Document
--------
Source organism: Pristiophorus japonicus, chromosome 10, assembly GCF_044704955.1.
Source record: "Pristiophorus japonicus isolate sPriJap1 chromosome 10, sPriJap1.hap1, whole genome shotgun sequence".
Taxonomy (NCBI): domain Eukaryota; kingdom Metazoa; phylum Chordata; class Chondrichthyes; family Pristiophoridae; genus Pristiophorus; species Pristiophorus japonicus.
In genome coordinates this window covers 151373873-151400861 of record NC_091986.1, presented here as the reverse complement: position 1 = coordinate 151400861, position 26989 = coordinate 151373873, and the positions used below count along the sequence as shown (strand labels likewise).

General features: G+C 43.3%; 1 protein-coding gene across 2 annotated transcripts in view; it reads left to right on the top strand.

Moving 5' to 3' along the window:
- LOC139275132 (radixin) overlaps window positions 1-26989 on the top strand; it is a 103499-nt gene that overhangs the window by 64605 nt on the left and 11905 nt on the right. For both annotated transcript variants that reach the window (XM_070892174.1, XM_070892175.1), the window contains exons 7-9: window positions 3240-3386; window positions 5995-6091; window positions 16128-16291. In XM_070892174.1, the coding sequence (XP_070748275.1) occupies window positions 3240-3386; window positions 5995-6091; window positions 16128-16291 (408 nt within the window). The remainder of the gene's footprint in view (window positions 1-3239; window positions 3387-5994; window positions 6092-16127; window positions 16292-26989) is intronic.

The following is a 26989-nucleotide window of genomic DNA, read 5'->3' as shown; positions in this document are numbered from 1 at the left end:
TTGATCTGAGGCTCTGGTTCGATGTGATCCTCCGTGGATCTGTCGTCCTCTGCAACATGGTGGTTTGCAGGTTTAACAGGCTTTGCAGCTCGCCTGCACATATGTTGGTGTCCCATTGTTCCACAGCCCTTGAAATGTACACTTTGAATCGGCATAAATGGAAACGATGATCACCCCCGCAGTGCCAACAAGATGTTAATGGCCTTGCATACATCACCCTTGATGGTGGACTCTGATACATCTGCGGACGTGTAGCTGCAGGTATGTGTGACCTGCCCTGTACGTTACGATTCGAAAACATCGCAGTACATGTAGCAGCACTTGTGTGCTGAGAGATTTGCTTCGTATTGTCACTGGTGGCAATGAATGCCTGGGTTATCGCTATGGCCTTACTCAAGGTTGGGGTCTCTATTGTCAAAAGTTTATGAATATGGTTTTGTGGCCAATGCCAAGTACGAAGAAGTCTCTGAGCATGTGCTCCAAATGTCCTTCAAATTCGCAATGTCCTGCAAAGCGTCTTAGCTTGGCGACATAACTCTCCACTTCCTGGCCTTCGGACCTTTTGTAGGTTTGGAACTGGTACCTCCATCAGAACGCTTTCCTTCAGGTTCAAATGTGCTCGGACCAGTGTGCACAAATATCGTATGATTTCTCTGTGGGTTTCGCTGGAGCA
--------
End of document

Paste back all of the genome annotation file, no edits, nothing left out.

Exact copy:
Source organism: Pristiophorus japonicus, chromosome 10, assembly GCF_044704955.1.
Source record: "Pristiophorus japonicus isolate sPriJap1 chromosome 10, sPriJap1.hap1, whole genome shotgun sequence".
Taxonomy (NCBI): domain Eukaryota; kingdom Metazoa; phylum Chordata; class Chondrichthyes; family Pristiophoridae; genus Pristiophorus; species Pristiophorus japonicus.
In genome coordinates this window covers 151373873-151400861 of record NC_091986.1, presented here as the reverse complement: position 1 = coordinate 151400861, position 26989 = coordinate 151373873, and the positions used below count along the sequence as shown (strand labels likewise).

General features: G+C 43.3%; 1 protein-coding gene across 2 annotated transcripts in view; it reads left to right on the top strand.

Moving 5' to 3' along the window:
- LOC139275132 (radixin) overlaps window positions 1-26989 on the top strand; it is a 103499-nt gene that overhangs the window by 64605 nt on the left and 11905 nt on the right. For both annotated transcript variants that reach the window (XM_070892174.1, XM_070892175.1), the window contains exons 7-9: window positions 3240-3386; window positions 5995-6091; window positions 16128-16291. In XM_070892174.1, the coding sequence (XP_070748275.1) occupies window positions 3240-3386; window positions 5995-6091; window positions 16128-16291 (408 nt within the window). The remainder of the gene's footprint in view (window positions 1-3239; window positions 3387-5994; window positions 6092-16127; window positions 16292-26989) is intronic.

The following is a 26989-nucleotide window of genomic DNA, read 5'->3' as shown; positions in this document are numbered from 1 at the left end:
TTGATCTGAGGCTCTGGTTCGATGTGATCCTCCGTGGATCTGTCGTCCTCTGCAACATGGTGGTTTGCAGGTTTAACAGGCTTTGCAGCTCGCCTGCACATATGTTGGTGTCCCATTGTTCCACAGCCCTTGAAATGTACACTTTGAATCGGCATAAATGGAAACGATGATCACCCCCGCAGTGCCAACAAGATGTTAATGGCCTTGCATACATCACCCTTGATGGTGGACTCTGATACATCTGCGGACGTGTAGCTGCAGGTATGTGTGACCTGCCCTGTACGTTACGATTCGAAAACATCGCAGTACATGTAGCAGCACTTGTGTGCTGAGAGATTTGCTTCGTATTGTCACTGGTGGCAATGAATGCCTGGGTTATCGCTATGGCCTTACTCAAGGTTGGGGTCTCTATTGTCAAAAGTTTATGAATATGGTTTTGTGGCCAATGCCAAGTACGAAGAAGTCTCTGAGCATGTGCTCCAAATGTCCTTCAAATTCGCAATGTCCTGCAAAGCGTCTTAGCTTGGCGACATAACTCTCCACTTCCTGGCCTTCGGACCTTTTGTAGGTTTGGAACTGGTACCTCCATCAGAACGCTTTCCTTCAGGTTCAAATGTGCTCGGACCAGTGTGCACAAATATCGTATGATTTCTCTGTGGGTTTCGCTGGAGCA